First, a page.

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I was looking for the translation of the German word "Vergänglichkeit", and the most suitable candidates from the contexts I looked at seemed to be impermanence and transience.

I found the following text samples via linguee.com where the two words are used in contexts comparable to mine. From those, I can't determine a significant difference, so I'm wondering if the words are interchangeable.

  • transience:

    [...] - now and then in the film, one can see a train passing, a car or a pedestrian on the road -, and makes the viewer aware of transience and the passage of time.

  • impermanence:

    Who lets matter become his master will also never overcome matter and to whom the loss of earthly goods was not a help to overcome these will rush towards these possessions with increased eagerness to increase them again and if he is to be helped again then this can only happen through renewed loss so that he learns to recognize the impermanence of matter and mentally profits from this.

Overall, transience seems more common, and impermanence seems to be preferred in texts related to Buddhism.

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Hi Hanno, please provide the context for the word you are trying to translate. –  KitFox Jan 14 '13 at 13:26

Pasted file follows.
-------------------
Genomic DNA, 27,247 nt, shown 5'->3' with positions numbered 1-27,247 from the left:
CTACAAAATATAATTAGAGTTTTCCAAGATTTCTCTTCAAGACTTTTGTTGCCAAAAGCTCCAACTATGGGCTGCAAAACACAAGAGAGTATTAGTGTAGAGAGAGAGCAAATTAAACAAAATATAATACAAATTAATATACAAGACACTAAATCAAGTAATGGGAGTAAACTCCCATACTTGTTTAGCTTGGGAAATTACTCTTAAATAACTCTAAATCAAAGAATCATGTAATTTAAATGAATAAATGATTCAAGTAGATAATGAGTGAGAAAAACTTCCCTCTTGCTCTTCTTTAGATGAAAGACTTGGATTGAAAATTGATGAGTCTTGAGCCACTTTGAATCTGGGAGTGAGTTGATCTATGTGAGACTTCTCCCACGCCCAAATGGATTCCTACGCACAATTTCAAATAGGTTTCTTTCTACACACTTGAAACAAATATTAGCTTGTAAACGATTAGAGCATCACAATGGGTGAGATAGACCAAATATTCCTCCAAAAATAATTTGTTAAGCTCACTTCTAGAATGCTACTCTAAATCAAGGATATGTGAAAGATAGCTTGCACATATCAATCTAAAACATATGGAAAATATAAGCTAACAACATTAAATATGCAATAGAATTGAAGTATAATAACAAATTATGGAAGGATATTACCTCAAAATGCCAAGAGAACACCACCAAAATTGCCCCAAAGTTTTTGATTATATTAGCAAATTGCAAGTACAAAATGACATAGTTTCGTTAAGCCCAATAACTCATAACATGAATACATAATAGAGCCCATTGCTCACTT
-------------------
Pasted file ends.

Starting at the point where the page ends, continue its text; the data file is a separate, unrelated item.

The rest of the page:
It's impossible to tell which word you should pick without knowing what Vergänglichkeit actually means. You forgot do define it! –  RegDwigнt Jan 14 '13 at 13:27
    
Most English speakers will have no idea what Vergänglichkeit means, and so be unable to provide an approximate translation. You will have to tell us what it means in your words. –  tchrist Jan 14 '13 at 13:27
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So you are looking for ephemerae that are fleeting if not outright fugitive? –  tchrist Jan 14 '13 at 13:32
    
"Vergänglichkeit" means transience, impermanence. I'm not asking for a translation. I'm asking for the difference between two valid ones I already have. It really hasn't got anything to do with the German word. I just mentioned it as a way of introducing the question. –  Hanno Fietz Jan 14 '13 at 13:34
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2 Answers

up vote 3 down vote accepted

If I had to make a difference, I would make it in the time-scale.

Something transient is of relatively short duration, whereas impermanent merely refers to the fact that it is not permanent, meaning it will eventually change, without any assumption on the duration.

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Welcome to EL&U. Can you cite reliable sources to back up your answer? –  MετάEd Jan 14 '13 at 15:07
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Here's Merriam-Webster for transient, and for impermanent. As you can see there is emphasis of brevity for transient, whereas impermanent is just defined as the opposite of permanent (although transient is marked as a synonym). –  Khaur Jan 14 '13 at 15:55
    
That's fine; it just remains for you to add this information to the answer itself. Thanks. –  MετάEd Jan 14 '13 at 15:57
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They are synonyms. Except where one or the other may be favored by a group (you mention Buddhism, though I cannot say one way or another there), you may use them interchangeably.

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